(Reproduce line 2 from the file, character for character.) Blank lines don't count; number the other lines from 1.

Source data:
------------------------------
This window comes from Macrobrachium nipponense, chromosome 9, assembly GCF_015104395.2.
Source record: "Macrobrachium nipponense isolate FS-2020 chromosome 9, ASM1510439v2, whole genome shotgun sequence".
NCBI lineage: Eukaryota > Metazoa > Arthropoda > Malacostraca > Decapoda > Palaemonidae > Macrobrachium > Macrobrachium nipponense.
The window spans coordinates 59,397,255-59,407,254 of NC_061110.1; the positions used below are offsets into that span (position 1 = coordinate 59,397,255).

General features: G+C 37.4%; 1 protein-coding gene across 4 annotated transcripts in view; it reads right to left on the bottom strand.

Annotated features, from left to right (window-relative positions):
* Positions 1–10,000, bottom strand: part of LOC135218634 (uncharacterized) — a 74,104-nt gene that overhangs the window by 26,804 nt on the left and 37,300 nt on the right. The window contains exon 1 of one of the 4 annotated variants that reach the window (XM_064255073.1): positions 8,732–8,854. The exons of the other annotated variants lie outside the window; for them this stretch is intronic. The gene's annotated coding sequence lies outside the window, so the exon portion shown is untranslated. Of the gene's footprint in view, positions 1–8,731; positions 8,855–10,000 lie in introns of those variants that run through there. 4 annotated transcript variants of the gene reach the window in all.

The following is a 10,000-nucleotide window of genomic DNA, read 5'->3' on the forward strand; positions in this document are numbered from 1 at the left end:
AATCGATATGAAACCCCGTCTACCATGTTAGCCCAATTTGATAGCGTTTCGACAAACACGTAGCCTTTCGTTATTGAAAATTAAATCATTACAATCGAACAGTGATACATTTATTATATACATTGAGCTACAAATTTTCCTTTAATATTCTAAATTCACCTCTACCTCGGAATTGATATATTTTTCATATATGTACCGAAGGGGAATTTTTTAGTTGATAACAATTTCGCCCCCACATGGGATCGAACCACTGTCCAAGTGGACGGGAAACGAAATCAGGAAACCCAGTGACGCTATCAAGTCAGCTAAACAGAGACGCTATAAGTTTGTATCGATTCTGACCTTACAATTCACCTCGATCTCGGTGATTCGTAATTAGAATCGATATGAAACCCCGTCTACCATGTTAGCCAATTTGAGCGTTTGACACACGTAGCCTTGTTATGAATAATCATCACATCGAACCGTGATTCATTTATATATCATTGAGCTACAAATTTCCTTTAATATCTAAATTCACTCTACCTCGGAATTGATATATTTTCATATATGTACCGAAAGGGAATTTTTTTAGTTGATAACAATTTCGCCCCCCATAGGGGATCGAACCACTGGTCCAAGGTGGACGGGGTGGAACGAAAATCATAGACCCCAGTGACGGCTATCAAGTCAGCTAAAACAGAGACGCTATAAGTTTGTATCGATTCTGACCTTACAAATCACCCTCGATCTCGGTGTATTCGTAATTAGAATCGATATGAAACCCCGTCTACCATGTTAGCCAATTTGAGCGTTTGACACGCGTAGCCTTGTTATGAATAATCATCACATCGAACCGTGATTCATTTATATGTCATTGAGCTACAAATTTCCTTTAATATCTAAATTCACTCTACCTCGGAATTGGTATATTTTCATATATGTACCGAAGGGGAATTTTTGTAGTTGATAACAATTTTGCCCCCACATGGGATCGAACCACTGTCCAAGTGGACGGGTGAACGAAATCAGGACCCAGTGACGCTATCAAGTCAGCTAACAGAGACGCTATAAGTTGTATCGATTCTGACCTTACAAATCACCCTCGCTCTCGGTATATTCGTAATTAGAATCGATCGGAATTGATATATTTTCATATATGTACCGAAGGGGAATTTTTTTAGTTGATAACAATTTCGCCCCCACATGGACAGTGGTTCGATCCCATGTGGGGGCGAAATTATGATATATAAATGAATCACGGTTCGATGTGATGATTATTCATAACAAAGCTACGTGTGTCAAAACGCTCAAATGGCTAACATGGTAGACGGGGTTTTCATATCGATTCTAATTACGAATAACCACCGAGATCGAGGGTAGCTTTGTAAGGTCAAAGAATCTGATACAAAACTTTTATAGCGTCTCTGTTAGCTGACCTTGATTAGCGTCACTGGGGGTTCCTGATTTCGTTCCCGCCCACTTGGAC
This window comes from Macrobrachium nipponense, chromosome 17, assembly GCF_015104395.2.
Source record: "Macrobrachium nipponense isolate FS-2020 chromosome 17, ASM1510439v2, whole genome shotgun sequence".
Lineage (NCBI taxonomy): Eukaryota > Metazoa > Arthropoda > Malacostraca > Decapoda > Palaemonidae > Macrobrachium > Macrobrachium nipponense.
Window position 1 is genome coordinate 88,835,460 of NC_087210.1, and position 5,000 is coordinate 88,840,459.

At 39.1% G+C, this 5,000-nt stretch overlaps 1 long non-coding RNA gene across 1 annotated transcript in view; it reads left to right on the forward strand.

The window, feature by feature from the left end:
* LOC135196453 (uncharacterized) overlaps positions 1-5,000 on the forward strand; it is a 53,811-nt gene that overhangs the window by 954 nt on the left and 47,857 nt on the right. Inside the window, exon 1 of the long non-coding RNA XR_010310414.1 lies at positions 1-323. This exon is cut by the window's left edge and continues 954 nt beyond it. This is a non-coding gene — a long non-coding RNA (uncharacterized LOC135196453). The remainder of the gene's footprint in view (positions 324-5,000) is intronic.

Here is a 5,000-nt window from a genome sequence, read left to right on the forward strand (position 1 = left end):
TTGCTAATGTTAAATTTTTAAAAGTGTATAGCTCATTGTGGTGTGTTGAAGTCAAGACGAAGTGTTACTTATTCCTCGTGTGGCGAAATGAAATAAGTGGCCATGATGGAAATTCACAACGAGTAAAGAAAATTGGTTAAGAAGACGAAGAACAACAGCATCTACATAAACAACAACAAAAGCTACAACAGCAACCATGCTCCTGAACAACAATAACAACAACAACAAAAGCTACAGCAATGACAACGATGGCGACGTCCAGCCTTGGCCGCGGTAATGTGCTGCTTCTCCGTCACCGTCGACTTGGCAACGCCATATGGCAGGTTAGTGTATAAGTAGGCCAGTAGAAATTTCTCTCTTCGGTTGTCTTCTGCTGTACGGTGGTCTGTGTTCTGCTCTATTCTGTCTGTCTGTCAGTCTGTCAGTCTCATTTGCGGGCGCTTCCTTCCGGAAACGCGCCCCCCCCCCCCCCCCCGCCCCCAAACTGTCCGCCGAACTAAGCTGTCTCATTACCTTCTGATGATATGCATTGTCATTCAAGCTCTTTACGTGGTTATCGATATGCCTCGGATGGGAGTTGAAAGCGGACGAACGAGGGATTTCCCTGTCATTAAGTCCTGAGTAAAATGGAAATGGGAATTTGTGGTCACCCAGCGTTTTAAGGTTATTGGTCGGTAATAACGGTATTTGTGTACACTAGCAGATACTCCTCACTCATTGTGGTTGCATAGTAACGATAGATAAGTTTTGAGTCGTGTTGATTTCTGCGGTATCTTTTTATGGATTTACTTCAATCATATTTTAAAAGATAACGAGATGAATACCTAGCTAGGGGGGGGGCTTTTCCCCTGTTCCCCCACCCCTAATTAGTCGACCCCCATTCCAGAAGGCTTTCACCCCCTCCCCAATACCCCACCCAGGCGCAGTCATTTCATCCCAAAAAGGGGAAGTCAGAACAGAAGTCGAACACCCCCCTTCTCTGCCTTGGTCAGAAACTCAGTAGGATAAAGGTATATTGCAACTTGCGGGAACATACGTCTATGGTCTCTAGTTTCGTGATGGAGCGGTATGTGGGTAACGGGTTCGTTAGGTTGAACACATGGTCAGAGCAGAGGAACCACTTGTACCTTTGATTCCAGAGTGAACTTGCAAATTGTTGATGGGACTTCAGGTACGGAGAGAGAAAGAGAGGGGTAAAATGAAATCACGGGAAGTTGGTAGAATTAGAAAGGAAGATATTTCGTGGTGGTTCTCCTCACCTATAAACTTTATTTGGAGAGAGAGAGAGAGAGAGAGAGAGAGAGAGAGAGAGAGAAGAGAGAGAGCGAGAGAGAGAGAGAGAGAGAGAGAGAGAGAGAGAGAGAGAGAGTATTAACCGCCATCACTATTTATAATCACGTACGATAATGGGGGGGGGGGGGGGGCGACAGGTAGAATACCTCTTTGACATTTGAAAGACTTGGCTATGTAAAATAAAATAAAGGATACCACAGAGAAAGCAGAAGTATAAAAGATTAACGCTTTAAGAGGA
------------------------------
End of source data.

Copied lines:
Source record: "Macrobrachium nipponense isolate FS-2020 chromosome 9, ASM1510439v2, whole genome shotgun sequence".